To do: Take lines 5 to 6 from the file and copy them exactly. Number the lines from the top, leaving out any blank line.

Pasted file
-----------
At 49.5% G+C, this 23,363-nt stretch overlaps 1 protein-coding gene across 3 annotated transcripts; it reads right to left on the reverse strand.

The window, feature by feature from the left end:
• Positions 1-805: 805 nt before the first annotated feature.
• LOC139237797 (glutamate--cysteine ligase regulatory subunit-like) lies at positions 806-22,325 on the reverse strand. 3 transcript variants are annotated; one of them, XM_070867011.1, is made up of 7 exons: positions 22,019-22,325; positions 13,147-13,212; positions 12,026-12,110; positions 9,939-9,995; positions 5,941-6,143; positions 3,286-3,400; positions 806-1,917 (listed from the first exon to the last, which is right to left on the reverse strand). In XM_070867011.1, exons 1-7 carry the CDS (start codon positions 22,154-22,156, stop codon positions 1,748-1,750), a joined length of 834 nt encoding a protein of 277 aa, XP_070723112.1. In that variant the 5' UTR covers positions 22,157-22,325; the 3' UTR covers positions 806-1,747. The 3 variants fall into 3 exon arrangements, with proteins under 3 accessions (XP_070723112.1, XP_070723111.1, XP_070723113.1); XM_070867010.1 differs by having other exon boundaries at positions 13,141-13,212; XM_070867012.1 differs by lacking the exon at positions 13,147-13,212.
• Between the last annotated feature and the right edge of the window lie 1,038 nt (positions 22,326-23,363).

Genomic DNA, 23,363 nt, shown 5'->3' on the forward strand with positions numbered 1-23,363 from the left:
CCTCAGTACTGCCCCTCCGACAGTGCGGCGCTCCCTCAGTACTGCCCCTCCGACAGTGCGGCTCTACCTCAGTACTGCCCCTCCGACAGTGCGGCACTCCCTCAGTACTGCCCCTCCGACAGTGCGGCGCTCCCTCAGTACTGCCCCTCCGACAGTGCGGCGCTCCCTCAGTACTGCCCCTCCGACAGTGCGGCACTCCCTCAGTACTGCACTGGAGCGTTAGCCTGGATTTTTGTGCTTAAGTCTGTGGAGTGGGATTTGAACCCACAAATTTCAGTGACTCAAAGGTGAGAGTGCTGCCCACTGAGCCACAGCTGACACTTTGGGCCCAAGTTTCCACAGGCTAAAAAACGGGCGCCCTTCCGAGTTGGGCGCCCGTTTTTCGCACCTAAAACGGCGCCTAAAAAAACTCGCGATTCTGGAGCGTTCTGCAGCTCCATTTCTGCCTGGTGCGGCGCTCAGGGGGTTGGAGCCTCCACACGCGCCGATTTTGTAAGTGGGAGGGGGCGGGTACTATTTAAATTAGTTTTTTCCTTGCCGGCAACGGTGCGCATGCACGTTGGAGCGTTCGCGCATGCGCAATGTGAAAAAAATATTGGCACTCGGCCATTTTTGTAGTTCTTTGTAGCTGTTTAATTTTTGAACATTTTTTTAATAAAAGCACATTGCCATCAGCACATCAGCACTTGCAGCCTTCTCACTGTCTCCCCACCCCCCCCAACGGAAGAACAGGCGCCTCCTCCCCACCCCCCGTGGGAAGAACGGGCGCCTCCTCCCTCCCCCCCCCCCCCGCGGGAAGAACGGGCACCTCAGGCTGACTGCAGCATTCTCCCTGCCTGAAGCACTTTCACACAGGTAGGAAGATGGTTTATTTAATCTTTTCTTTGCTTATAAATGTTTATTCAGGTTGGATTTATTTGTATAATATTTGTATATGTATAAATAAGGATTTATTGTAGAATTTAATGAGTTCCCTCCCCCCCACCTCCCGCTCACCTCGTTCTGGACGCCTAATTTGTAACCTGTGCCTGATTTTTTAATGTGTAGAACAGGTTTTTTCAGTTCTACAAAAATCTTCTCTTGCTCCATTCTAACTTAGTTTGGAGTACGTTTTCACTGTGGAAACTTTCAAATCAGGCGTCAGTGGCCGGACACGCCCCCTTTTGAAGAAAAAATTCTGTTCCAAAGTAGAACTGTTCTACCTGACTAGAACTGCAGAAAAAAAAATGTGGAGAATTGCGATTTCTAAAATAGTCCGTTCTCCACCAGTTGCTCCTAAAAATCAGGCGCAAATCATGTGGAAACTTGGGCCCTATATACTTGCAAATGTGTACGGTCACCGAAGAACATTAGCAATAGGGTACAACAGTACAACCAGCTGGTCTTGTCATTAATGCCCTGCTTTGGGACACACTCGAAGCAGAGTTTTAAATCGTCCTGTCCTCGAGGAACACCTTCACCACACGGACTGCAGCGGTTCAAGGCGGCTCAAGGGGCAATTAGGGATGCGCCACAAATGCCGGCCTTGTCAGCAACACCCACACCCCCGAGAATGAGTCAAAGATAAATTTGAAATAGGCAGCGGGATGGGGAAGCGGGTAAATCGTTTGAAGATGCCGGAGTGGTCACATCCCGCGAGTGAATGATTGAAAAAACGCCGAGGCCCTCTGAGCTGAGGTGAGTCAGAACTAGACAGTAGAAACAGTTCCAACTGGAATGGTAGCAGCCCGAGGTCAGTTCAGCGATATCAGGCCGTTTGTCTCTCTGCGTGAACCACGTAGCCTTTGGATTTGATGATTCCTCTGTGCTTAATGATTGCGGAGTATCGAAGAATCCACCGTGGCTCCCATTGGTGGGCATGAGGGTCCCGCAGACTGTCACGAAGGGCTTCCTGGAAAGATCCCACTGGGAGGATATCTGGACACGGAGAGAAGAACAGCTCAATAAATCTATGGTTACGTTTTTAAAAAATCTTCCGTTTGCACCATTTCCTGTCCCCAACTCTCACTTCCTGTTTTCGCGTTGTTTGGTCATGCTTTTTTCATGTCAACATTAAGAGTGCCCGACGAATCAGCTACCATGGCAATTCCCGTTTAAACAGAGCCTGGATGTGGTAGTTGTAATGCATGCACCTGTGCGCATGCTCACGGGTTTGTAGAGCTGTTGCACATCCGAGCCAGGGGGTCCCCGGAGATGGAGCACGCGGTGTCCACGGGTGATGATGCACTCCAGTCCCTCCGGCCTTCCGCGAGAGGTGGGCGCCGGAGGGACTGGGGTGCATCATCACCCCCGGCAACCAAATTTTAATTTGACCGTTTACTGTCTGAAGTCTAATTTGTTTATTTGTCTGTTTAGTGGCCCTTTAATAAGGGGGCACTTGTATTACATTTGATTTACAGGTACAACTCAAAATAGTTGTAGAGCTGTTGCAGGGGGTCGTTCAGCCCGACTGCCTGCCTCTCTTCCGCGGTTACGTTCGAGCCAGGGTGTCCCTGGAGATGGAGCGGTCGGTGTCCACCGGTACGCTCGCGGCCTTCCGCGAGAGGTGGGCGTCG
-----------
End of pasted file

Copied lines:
• Between the last annotated feature and the right edge of the window lie 1,038 nt (positions 22,326-23,363).

Genomic DNA, 23,363 nt, shown 5'->3' on the forward strand with positions numbered 1-23,363 from the left: